President Chávez believes that the food shortages in Venezuela are also symptoms of a looming crisis of supply on a world scale. He recently quoted an article from Canada's National Post (January 7, 2008), reporting a speech by a Bank of Montreal investment expert. "A new crisis is emerging, a global food catastrophe," the expert said. Raw food prices are up 22% in a year. Corn prices are up 44%. The U.S. produces more than half the world's corn, and its exports are expected to shut off in three years.

Two dozen companies control world food supplies, says the bank's expert.

Chávez identifies three causes of world food shortage, all of them hard to reverse.

1. An increase in world demand, particularly for meat and dairy.
2. A decline in yields, caused by global warming.
3. "George Bush's crazy plan to use food to make gasoline."

Massive investment

The answer? In Chávez's words, "With the grace of God, we will make Venezuela a powerhouse of food production." Venezuela aims to increase cattle herds 50% in four years; to increase food production 2½ times over. The pace of government investment in agriculture has been stepped up greatly.

Many new socially owned food processing plants are being opened under community control. For example, on January 10, 2008, Chávez opened a milk processing centre, one of the largest in Latin America, in the state of Zulia. The centre's history is typical of many of these projects. It began 47 years ago and was government-owned until 1995. Then it was then sold to an Italian firm, Parmalat, which ran it into the ground. The plant lay idle until the government repurchased it last year.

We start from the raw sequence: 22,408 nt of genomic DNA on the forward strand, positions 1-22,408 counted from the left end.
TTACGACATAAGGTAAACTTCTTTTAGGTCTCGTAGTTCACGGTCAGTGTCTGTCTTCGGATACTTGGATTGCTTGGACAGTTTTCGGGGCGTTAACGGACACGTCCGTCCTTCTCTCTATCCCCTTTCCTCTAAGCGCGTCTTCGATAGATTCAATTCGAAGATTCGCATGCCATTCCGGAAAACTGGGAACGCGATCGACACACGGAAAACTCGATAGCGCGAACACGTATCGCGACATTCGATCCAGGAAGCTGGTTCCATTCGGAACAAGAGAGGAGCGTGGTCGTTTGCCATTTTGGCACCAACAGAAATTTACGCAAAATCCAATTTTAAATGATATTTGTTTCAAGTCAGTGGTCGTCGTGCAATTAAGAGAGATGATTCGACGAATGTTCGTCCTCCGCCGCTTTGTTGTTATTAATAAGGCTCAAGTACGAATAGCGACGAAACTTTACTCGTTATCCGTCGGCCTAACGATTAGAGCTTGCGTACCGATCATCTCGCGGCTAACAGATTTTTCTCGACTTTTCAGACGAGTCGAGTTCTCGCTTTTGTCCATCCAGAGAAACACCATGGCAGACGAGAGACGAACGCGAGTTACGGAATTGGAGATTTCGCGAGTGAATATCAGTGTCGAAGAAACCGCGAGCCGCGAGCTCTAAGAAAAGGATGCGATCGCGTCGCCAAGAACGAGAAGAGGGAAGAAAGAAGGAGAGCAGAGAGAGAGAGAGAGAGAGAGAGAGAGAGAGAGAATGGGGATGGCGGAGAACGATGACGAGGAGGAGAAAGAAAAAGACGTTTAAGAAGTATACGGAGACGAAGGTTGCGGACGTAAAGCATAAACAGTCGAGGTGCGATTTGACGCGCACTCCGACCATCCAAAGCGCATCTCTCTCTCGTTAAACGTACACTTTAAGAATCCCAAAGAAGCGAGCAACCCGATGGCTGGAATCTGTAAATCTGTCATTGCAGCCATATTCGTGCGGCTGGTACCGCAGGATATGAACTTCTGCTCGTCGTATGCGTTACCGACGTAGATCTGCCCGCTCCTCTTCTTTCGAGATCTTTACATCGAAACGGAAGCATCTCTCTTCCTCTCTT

Zulia is an important cattle-raising area, and the plant will help local dairy farmers market their product. But it takes more than a single plant to create a healthy environment for farming. Alongside the milk plant, Chávez announced an array of measures for Zulia's farmers:

* A centre for genetic support of livestock herds.
* A meatpacking plant.
* A branch of the government's Agrarian Bank, providing low-interest loans to farmers.
* The rebuilding of 226 kilometers of rural roads.
* Creating of a rural planning district, which will implement an integrated plan for supply of electricity, water, schools, health, security, and other services.